When I was trying to get legislation passed in Florida to mandate the PDMP, I had a legislator tell me that if I don’t have the approval of the Florida Medical Association (FMA), she could not sponsor such a bill. Why are any of these people in office?

4) What is your background and qualifications for writing the book?

I never had any intention of writing a book or of taking up this cross. I could not, though, ignore the babies I was caring for. In writing to politicians, I would write if you don’t care about this human life, think about the cost to our state and government. Many of these babies are in the intensive care unit for months. The NAS baby utilizes all of the disciplines. They require RN’s to administer medications to help them through withdrawal usually morphine and clonidine. The RN is also responsible for scoring the symptoms using a scale to determine the outcome of what is being prescribed. Physical therapy is also needed to help them with their extremely tight limbs, and speech therapy is needed to help them towards nutrition. Often, they are in too much of a frenzy to have the ability to place the bottle in their mouth and create a vacuum in order for them to suck. Even more services are needed -- pharmacists for the medications and neonatologists to order, based on the scores, the medications.

The infants’ problems, starting with being born addicted to drugs, does not end upon discharge. Many are discharged to Child Net to start the rest of their lives in the foster care system. Florida Department of Children and Family Services is also completely overwhelmed and often called out too late to save a child being cared for by a caregiver suffering from substance use disorder (SUD). And I haven’t even touched on how affected I am by a parent who has buried their child.

5) What is your connection to NOPE?

I met NOPE Executive Director Karen Perry very early on. I used to say she was trying to stop the demand part of the equation and I was trying to stop the supply. We have kept in touch periodically throughout the years. We are both dedicated to stopping the opiate epidemic that has caused such suffering for so many. We have shared our frustration in not being able to have laws enacted to prevent this from happening to another family. The CDC guidelines should be instituted into law.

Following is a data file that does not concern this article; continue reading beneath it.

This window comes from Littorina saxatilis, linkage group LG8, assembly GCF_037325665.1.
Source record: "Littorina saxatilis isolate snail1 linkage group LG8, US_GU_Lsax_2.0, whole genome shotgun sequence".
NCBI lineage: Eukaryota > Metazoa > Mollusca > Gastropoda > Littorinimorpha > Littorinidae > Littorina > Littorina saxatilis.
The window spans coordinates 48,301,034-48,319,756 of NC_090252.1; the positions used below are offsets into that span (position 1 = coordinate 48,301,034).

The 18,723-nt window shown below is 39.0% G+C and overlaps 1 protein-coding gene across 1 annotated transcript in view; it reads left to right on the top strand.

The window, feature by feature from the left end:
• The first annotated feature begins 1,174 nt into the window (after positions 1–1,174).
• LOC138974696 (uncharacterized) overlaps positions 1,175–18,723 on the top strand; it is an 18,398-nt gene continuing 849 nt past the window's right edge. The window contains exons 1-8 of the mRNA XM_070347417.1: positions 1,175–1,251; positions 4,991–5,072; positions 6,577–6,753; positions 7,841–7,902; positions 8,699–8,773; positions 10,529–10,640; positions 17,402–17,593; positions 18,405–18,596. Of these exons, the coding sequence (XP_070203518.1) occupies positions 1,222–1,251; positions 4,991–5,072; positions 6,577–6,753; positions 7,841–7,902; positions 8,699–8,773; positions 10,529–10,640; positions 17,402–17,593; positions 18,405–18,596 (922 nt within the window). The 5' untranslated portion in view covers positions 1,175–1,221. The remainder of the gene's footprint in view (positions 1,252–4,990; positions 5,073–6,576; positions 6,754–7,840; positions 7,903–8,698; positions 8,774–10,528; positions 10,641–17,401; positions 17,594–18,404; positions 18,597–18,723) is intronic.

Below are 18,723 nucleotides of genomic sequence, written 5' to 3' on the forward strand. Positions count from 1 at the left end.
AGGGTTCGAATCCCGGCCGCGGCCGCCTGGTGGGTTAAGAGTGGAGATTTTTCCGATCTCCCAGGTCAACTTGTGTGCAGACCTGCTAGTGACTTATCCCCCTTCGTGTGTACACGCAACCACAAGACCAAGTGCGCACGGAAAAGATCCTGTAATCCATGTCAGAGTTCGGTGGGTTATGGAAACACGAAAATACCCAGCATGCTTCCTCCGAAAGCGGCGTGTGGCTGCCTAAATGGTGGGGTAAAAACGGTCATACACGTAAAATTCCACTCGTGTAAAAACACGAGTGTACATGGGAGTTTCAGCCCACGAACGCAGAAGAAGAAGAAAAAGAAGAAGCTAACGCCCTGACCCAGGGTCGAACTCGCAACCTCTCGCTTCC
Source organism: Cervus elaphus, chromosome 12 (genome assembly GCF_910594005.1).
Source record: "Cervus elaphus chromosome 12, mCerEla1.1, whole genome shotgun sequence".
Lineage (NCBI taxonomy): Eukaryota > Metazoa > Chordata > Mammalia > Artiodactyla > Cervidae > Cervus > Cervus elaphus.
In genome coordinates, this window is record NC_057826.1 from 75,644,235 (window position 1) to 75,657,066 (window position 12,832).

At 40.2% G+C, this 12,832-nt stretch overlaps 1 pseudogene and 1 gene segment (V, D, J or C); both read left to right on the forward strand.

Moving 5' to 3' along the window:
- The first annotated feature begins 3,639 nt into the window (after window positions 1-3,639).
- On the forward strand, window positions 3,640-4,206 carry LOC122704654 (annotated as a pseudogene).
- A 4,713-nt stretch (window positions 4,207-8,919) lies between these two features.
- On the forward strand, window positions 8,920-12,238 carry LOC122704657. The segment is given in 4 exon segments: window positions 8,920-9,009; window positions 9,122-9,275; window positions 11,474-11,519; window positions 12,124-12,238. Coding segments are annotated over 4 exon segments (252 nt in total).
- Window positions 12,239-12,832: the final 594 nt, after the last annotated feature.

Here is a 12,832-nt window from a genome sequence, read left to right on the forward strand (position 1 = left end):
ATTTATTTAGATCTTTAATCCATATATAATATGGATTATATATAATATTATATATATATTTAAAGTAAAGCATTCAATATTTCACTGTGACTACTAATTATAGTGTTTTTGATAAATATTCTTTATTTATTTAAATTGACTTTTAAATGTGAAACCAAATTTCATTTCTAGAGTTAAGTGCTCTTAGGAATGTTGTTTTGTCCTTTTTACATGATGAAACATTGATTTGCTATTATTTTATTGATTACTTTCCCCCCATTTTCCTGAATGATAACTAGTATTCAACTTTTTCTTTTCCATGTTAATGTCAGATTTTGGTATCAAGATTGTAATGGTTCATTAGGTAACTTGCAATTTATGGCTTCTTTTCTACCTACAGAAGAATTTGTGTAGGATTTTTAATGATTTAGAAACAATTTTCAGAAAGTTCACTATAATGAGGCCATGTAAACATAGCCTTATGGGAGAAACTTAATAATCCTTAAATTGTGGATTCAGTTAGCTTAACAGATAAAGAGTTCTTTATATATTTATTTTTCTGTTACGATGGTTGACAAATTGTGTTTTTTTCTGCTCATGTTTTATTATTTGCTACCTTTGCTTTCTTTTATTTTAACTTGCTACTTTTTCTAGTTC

6) What can be done to overcome our nation’s opioid epidemic?

We have law enforcement and the DEA, and that is all we have. It has often been said that we can’t arrest our way out of this. My take on that is that we need legislation. The BOM also does not take away licensure from most of the high prescribing doctors. The latest ME report for the state of Florida 2015 states that deaths caused by oxycodone increased by 20.2% when
compared with 2014. This is a physician prescribed epidemic.

I went to Tallahassee this year. I tried to amend HB 557 to include limited opiate prescribing during the acute phases of an illness to 5 days. One legislator told me that we live in a drug society and that I need to change our society. I am asking him to help save lives in our state and this was his answer to me. I did, however, find Representative Cary Pigman. He told me that he thinks I am right and he would help Representative Duran write the amendment. I
spoke before one of the house committees and HB 557 did pass the house.

On Good Friday, Senator Jeff Clemens of West Palm Beach deleted that portion of SB 840 (companion bill to HB 557) so we do not have limited opiate prescribing in Florida with the deaths increasing to 14/day and the NAS babies escalating as well.

I was in Washington DC for the Fed Up Rally on August 31, 2017. I visited Senator Marco Rubio’s office and Senator Joe Manchin’s office. I am asking them all to support S. 892. This bill is limiting opiate prescribing to 7 days for states that do not have a measure in place -- namely Florida.

Here is the link to the book on Amazon: